Lifespan and mortality of old oaks - combining empirical and modelling approaches to support their management in Southern Sweden

Forskningsoutput: TidskriftsbidragArtikel i vetenskaplig tidskrift

Standard

Lifespan and mortality of old oaks - combining empirical and modelling approaches to support their management in Southern Sweden. / Drobyshev, Igor; Niklasson, Mats; Linderson, Hans; Sonesson, Kerstin; Karlsson, Matts; Nilsson, Sven; Lanner, Jan.

I: Annals of Forest Science, Vol. 65, Nr. 4, 2008, s. 401.

Forskningsoutput: TidskriftsbidragArtikel i vetenskaplig tidskrift

Harvard

APA

CBE

MLA

Vancouver

Author

Drobyshev, Igor ; Niklasson, Mats ; Linderson, Hans ; Sonesson, Kerstin ; Karlsson, Matts ; Nilsson, Sven ; Lanner, Jan. / Lifespan and mortality of old oaks - combining empirical and modelling approaches to support their management in Southern Sweden. I: Annals of Forest Science. 2008 ; Vol. 65, Nr. 4. s. 401.

RIS

TY - JOUR

T1 - Lifespan and mortality of old oaks - combining empirical and modelling approaches to support their management in Southern Sweden

AU - Drobyshev, Igor

AU - Niklasson, Mats

AU - Linderson, Hans

AU - Sonesson, Kerstin

AU - Karlsson, Matts

AU - Nilsson, Sven

AU - Lanner, Jan

PY - 2008

Y1 - 2008

N2 - Old oaks (Quercus robur L.) play an important role in the southern Scandinavian landscape by providing habitat for a wide range of species, a large proportion of them being currently on the National Redlists. To provide support for the management of these trees, we review data on oak mortality and formulate a mortality-driven stochastic model analysing interactions between mortality rate, oak recruitment rate into 100-150 age class, and amount of oaks older than 200 years. Empirical annual mortality rates varied between 0 and 13% with average 1.68%. Trees older 200 years had an average mortality rate of 1.1%. Oaks in the high density forests showed higher mortality (3.2%) as compared to the trees growing in the low density forests (1.2%). A 400-year long modelling exercises indicated that under current mortality rates (regular mortality being centred around 1% annually; and irregular mortality 7% with average return time of 13 years) the long-term maintenance of 20 trees older than 200 years per ha would require an input rate of 1 to 5 trees x year(-1) x ha(-1) into the 100-150 years old class. The modelling highlighted the importance of initial oak abundance affecting amount of old trees at the end of shorter (100 years) simulation period.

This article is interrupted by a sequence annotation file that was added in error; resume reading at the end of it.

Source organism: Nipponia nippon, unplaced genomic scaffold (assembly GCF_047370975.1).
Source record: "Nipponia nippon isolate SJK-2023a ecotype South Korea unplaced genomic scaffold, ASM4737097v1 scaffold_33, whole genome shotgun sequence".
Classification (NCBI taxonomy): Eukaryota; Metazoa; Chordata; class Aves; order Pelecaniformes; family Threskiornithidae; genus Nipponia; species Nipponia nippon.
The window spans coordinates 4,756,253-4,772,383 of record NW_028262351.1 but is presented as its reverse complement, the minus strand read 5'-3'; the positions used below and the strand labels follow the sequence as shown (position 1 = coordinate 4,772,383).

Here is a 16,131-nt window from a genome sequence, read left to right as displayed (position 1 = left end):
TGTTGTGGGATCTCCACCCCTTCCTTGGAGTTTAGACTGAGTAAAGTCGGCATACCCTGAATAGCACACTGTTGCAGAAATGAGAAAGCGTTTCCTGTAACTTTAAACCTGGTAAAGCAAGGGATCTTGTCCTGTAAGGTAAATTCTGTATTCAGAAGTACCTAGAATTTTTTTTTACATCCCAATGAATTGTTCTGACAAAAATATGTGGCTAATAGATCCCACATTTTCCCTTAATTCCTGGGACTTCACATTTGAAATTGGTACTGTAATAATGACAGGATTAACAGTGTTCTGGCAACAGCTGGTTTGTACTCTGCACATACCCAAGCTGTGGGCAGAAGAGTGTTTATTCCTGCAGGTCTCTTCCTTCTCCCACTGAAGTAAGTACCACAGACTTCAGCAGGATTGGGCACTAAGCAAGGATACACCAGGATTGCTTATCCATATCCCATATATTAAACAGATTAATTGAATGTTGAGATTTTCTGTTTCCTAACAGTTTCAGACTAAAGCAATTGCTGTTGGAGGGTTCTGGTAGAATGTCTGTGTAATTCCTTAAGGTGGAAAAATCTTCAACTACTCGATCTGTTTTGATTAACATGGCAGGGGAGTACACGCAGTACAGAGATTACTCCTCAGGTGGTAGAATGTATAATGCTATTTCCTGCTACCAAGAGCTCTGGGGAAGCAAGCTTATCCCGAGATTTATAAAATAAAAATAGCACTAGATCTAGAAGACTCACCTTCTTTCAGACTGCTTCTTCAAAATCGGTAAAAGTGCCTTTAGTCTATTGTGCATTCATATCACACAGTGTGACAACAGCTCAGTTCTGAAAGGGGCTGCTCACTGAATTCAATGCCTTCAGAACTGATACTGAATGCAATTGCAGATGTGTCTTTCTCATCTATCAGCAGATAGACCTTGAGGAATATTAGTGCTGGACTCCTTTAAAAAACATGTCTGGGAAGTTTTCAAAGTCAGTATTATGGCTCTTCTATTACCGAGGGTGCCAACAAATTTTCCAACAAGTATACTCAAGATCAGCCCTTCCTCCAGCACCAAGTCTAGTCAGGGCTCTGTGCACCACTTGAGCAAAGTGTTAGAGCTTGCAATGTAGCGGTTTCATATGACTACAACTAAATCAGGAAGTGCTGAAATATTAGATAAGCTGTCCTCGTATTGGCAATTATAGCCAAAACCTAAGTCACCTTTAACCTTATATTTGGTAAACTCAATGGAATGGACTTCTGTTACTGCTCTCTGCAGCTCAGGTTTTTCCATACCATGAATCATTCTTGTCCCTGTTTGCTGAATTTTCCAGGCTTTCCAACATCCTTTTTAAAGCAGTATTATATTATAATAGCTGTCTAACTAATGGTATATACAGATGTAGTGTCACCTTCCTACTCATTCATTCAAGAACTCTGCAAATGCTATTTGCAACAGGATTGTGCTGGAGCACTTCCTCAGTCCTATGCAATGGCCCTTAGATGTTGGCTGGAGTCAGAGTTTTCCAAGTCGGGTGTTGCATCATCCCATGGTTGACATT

AB - Old oaks (Quercus robur L.) play an important role in the southern Scandinavian landscape by providing habitat for a wide range of species, a large proportion of them being currently on the National Redlists. To provide support for the management of these trees, we review data on oak mortality and formulate a mortality-driven stochastic model analysing interactions between mortality rate, oak recruitment rate into 100-150 age class, and amount of oaks older than 200 years. Empirical annual mortality rates varied between 0 and 13% with average 1.68%. Trees older 200 years had an average mortality rate of 1.1%. Oaks in the high density forests showed higher mortality (3.2%) as compared to the trees growing in the low density forests (1.2%). A 400-year long modelling exercises indicated that under current mortality rates (regular mortality being centred around 1% annually; and irregular mortality 7% with average return time of 13 years) the long-term maintenance of 20 trees older than 200 years per ha would require an input rate of 1 to 5 trees x year(-1) x ha(-1) into the 100-150 years old class. The modelling highlighted the importance of initial oak abundance affecting amount of old trees at the end of shorter (100 years) simulation period.

KW - disturbance

KW - dynamics

KW - population

KW - dendrochronology

KW - European hardwoods

KW - conservation

U2 - 10.1051/forest:2008012

DO - 10.1051/forest:2008012

M3 - Article

VL - 65

SP - 401

JO - Annals of Forest Science

JF - Annals of Forest Science

SN - 1286-4560

IS - 4

ER -